Wednesday, June 15, 2011

Day 15: Omrit and Exploring the Cistern


Yesterday we went on a field trip to a fellow Galilean archaeological excavation to a site known as Omrit.  The partnered universities (I cannot remember their names) have continually excavated the site since 2000. So far, a majority of their work has focused on excavating a large temple that went through three phases of building.  The phases span from before the time of Herod the Great to the Byzantine period.  As to whose honor the temple was built remains a mystery, but one that the excavating team hopes to uncover as soon as possible.  One interesting idea (but one that cannot yet be soundly academically supported) is that the second phase of the temple may have served as a a building project of Herod the Great in honor or Augustus.

Today Mickey, one of the Israelis working on the site and main go-to-guy for anything that needs to be built or fashioned on the site, allowed Jessica (a fellow student working in our square) and I to explore a cistern that was uncovered the first day of excavations.  Each day this past week, Mickey has led two students down the cistern to explore below the site.

During our breakfast break (at 8:30 a.m.), Mickey grabbed Jessica and I and equipped us with head lamps and hard hats.  We pulled back a protective covering that blocked the entry to the cistern.  At first glance, I did not think that I would be able to make it.  A ladder extended into the darkness below in a hole about the width of my shoulders.  Mickey assured me that it would be an extremely tight squeeze but that I would be able to fit.  Mickey went first and after a yell from the bottom of the cistern, I began mine.  As I slowly climbed into the depths below, masoned rocks quickly turned to limestone walls that maintained the hint of plaster from ages past.  My shoulders and back squeezed against the stone with each step as I pressed my stomach and chest against the rungs of the ladder.  After some work and a few minutes, I broke into the first chamber of the cistern.  The walls widened tremendously as I was able to kneel upon a pile of dirt that has amassed over the centuries.  After a few more minutes, Jessica made it down and Mickey began pointing out some interesting features of the main chamber of the cistern.

Preparing to crawl back to the main cistern
After a minute, mickey directed his head lantern toward what appeared to be another pile of dirt.  Mickey told us that a tunnel existed at its based to another cistern located a few meters away.  After Jessica and I made it over to the side of the main cistern we saw the incredibly small tunnel, about one meter in diameter.  As per Mickey's instructions, I laid flat on my back, feet first, and began to shimmy and slide my way down the tunnel.  After about a minut of work (and begin covered in mud, dirt, and slime), I the tunnel opened into an immense cistern, much larger than the first.  I was able to stand up completely take 6-8 large steps before I reached the other sides.  Jessica was behind me shortly as we began to explore our new environemnt.  It only took us a second to look up and see the numerous families of slugs adorning the limestone walls of the this cistern.  We decided to avoid them, needless to say.  We snagged a few pictures, poked around a bit more, and then prepared to leave.  Jessica went first back through the narrow tunnel, and I was soon behind her.  As we were able to slide down on our backs the first time, we were forced to crawl on our stomachs with our faces pressed into the dirt and mud mixture on our way back.  After quite a bit of struggling on my part, I returned to the main cistern where Mickey was waiting.  Mickey pointed to another cistern whose tunnel was completely filled with dirt and mud, suggesting future adventures for future archaeologists after it is cleared.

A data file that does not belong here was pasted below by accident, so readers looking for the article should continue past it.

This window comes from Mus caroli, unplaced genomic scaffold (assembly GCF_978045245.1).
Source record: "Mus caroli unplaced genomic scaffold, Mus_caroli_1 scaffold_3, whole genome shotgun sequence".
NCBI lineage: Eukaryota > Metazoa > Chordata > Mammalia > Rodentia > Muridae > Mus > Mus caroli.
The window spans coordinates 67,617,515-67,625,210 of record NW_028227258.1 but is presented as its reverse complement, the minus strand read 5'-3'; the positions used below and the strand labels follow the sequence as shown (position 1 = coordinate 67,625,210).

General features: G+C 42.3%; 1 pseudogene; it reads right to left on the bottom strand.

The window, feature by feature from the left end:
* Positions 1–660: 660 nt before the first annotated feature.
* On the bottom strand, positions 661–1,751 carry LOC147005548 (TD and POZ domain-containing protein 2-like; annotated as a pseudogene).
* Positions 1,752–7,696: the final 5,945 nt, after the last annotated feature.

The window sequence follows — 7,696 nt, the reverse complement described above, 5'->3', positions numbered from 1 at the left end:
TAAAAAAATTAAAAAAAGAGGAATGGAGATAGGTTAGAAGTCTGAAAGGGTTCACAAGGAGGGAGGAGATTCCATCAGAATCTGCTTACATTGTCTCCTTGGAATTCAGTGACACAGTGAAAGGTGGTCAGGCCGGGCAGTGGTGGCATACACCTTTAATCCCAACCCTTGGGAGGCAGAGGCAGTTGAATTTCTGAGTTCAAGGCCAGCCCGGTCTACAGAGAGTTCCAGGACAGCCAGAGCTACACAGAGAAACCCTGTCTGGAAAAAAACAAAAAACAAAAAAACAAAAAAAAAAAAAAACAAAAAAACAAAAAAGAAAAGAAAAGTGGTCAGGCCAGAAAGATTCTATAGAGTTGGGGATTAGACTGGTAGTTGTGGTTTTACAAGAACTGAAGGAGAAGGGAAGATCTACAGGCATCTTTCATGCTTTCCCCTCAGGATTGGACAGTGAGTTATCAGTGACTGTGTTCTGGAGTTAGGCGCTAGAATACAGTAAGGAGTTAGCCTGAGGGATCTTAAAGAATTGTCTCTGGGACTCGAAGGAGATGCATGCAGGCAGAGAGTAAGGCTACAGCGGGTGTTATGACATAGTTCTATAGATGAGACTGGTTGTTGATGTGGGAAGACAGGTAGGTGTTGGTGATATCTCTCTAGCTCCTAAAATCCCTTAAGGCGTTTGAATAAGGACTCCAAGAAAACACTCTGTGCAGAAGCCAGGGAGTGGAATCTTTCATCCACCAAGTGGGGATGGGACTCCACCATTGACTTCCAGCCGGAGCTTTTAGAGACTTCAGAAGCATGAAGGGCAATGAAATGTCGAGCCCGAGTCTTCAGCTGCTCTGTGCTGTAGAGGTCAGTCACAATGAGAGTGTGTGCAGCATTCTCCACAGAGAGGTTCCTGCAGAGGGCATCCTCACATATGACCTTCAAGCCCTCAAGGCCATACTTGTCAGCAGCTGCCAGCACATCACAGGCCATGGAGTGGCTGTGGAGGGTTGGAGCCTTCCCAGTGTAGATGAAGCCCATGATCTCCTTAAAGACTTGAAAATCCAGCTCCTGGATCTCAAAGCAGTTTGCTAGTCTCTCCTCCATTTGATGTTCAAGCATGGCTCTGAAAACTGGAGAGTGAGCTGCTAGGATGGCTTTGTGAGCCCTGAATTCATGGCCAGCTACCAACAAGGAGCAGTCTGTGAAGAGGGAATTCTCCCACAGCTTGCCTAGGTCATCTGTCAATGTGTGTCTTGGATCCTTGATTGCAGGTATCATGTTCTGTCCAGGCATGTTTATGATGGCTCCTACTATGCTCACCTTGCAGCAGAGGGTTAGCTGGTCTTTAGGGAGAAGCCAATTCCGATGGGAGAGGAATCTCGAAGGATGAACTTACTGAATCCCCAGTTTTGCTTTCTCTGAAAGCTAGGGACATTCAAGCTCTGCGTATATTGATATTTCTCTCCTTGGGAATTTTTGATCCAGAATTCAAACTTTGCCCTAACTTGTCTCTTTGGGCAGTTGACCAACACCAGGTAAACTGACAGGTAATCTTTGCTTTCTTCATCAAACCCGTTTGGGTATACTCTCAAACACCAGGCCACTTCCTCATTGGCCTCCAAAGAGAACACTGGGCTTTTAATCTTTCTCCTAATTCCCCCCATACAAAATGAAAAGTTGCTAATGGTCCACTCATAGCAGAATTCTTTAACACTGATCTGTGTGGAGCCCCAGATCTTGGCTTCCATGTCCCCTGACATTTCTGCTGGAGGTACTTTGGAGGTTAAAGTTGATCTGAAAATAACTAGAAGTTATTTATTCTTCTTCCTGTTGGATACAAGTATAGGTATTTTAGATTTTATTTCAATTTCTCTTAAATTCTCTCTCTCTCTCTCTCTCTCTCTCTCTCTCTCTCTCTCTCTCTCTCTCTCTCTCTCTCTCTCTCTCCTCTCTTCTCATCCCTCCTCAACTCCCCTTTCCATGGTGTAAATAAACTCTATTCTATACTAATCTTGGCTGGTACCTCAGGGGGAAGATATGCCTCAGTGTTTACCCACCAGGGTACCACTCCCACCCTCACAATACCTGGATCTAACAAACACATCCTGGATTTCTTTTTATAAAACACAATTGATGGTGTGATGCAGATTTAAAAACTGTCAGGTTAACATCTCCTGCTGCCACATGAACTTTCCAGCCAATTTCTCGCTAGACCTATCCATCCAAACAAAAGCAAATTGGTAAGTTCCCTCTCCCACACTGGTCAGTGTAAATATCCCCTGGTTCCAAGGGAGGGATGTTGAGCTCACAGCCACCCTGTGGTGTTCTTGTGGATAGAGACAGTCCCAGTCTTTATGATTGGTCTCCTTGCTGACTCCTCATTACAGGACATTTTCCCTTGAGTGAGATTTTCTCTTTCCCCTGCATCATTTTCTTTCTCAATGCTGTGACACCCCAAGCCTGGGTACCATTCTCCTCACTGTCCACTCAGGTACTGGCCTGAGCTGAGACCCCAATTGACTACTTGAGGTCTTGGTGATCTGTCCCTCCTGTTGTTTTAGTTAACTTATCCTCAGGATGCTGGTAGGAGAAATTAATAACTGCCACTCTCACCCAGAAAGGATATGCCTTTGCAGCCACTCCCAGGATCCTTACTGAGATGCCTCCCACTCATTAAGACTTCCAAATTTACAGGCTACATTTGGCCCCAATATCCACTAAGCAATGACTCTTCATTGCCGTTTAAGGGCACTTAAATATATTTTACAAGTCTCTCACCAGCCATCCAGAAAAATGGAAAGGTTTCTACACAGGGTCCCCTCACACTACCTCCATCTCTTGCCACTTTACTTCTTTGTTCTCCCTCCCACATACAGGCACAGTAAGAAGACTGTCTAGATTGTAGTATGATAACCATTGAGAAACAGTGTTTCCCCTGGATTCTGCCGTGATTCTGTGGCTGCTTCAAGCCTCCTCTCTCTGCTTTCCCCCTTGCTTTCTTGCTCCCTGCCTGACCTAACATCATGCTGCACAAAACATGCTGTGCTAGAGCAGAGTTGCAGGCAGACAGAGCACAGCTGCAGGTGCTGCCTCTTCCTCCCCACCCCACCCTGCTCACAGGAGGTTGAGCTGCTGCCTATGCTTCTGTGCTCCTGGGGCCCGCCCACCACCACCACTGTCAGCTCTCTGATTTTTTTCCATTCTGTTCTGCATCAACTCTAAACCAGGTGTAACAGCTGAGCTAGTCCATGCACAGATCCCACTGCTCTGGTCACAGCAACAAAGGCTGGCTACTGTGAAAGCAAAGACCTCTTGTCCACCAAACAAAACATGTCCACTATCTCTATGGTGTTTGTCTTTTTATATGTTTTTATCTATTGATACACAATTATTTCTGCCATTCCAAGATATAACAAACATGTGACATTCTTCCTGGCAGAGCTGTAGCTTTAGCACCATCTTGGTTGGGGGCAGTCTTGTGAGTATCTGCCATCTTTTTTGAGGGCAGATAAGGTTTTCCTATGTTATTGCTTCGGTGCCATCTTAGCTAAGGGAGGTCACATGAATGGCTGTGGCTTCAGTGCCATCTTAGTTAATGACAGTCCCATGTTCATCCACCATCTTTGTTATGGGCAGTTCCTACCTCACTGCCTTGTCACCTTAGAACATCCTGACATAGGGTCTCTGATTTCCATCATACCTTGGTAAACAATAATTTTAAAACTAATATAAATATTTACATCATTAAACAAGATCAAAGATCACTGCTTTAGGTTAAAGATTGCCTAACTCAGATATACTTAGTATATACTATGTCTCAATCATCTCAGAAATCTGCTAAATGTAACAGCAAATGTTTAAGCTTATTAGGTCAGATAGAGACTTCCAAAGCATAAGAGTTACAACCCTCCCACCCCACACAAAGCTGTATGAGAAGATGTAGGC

A view of the entrance to the cistern.  For scale, count the
number of rungs on the ladder above.

Josephus writes of cisterns such as ours being used during the First Jewish Revolt as hiding areas for rebels.  Who knows if our cistern was ever used for such a purpose, but regardless of the cistern's use, our journey today was an incredible adventure and one of the most exciting experiences of my time in Israel this far.

Tomorrow we leave for southern Israel to the town of Eilat, where we will take a long weekend to explore the Red Sea, Masada, and Qumran.  I do not believe that I will be taking my computer with me, so expect a post detailing our adventures on Sunday.  Thanks for reading.